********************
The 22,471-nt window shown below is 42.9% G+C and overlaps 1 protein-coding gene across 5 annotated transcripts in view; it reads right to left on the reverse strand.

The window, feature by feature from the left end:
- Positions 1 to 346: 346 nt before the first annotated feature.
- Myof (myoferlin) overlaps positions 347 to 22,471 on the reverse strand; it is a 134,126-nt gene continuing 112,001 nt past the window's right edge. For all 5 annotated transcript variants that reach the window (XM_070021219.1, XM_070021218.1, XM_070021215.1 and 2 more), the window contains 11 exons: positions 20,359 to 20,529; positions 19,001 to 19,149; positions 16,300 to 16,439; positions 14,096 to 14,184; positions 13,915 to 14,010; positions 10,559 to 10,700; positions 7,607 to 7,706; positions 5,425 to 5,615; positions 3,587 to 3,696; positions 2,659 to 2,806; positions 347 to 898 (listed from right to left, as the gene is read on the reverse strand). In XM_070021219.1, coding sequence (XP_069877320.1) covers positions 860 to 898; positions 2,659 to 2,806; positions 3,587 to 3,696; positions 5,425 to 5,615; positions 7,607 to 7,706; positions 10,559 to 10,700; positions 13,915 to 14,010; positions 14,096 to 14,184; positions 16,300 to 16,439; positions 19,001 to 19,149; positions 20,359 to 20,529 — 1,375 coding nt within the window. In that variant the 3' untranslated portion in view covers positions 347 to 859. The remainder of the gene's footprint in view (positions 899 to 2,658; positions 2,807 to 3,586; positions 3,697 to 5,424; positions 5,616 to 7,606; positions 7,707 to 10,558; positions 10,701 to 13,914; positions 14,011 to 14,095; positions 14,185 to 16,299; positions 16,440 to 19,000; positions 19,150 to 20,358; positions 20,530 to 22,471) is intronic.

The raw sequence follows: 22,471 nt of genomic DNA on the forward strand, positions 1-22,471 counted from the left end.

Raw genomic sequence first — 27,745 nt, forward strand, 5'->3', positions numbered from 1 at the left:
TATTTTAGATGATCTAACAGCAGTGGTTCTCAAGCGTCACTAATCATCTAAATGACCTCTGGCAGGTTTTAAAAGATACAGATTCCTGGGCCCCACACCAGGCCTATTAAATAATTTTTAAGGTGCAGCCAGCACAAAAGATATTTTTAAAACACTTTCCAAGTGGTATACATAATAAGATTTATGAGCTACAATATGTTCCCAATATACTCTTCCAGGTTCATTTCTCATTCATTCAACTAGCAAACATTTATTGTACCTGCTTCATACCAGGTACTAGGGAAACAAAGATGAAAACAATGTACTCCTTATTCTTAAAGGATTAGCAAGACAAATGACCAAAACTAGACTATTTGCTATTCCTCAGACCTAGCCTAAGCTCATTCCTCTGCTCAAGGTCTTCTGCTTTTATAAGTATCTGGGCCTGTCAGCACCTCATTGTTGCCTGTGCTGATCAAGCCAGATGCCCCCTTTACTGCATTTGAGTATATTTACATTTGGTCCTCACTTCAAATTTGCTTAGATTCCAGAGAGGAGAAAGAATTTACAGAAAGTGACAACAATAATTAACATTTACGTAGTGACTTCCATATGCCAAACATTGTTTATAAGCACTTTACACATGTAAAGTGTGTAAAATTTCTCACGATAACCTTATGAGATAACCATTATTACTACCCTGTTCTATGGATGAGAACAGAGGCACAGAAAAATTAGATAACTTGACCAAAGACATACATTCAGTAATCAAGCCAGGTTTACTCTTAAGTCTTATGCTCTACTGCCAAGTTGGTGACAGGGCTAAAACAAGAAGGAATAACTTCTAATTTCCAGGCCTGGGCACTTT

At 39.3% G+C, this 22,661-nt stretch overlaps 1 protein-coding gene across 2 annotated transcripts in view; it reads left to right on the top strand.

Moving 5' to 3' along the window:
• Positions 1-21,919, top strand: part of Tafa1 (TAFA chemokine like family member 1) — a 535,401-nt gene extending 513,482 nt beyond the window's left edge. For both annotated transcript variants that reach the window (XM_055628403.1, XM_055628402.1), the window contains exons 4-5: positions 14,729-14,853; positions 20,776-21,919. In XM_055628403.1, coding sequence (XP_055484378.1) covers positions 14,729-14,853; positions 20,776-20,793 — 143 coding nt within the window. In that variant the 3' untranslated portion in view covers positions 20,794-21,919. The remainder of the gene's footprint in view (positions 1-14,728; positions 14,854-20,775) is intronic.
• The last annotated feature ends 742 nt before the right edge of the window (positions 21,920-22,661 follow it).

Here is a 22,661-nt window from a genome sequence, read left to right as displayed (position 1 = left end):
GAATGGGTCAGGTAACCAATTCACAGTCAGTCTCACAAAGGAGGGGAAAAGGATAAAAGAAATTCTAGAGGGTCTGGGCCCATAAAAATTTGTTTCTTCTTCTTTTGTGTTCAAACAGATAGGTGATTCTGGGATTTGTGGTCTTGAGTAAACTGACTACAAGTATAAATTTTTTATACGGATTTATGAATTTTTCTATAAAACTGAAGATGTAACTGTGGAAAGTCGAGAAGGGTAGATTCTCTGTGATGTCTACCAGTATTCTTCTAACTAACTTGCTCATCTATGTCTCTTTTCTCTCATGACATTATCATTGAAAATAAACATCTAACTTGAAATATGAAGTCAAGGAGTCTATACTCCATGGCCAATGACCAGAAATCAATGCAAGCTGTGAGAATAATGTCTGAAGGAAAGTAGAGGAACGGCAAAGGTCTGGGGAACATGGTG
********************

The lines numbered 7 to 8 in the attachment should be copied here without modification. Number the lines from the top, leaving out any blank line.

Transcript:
TATTTTAGATGATCTAACAGCAGTGGTTCTCAAGCGTCACTAATCATCTAAATGACCTCTGGCAGGTTTTAAAAGATACAGATTCCTGGGCCCCACACCAGGCCTATTAAATAATTTTTAAGGTGCAGCCAGCACAAAAGATATTTTTAAAACACTTTCCAAGTGGTATACATAATAAGATTTATGAGCTACAATATGTTCCCAATATACTCTTCCAGGTTCATTTCTCATTCATTCAACTAGCAAACATTTATTGTACCTGCTTCATACCAGGTACTAGGGAAACAAAGATGAAAACAATGTACTCCTTATTCTTAAAGGATTAGCAAGACAAATGACCAAAACTAGACTATTTGCTATTCCTCAGACCTAGCCTAAGCTCATTCCTCTGCTCAAGGTCTTCTGCTTTTATAAGTATCTGGGCCTGTCAGCACCTCATTGTTGCCTGTGCTGATCAAGCCAGATGCCCCCTTTACTGCATTTGAGTATATTTACATTTGGTCCTCACTTCAAATTTGCTTAGATTCCAGAGAGGAGAAAGAATTTACAGAAAGTGACAACAATAATTAACATTTACGTAGTGACTTCCATATGCCAAACATTGTTTATAAGCACTTTACACATGTAAAGTGTGTAAAATTTCTCACGATAACCTTATGAGATAACCATTATTACTACCCTGTTCTATGGATGAGAACAGAGGCACAGAAAAATTAGATAACTTGACCAAAGACATACATTCAGTAATCAAGCCAGGTTTACTCTTAAGTCTTATGCTCTACTGCCAAGTTGGTGACAGGGCTAAAACAAGAAGGAATAACTTCTAATTTCCAGGCCTGGGCACTTT

At 39.3% G+C, this 22,661-nt stretch overlaps 1 protein-coding gene across 2 annotated transcripts in view; it reads left to right on the top strand.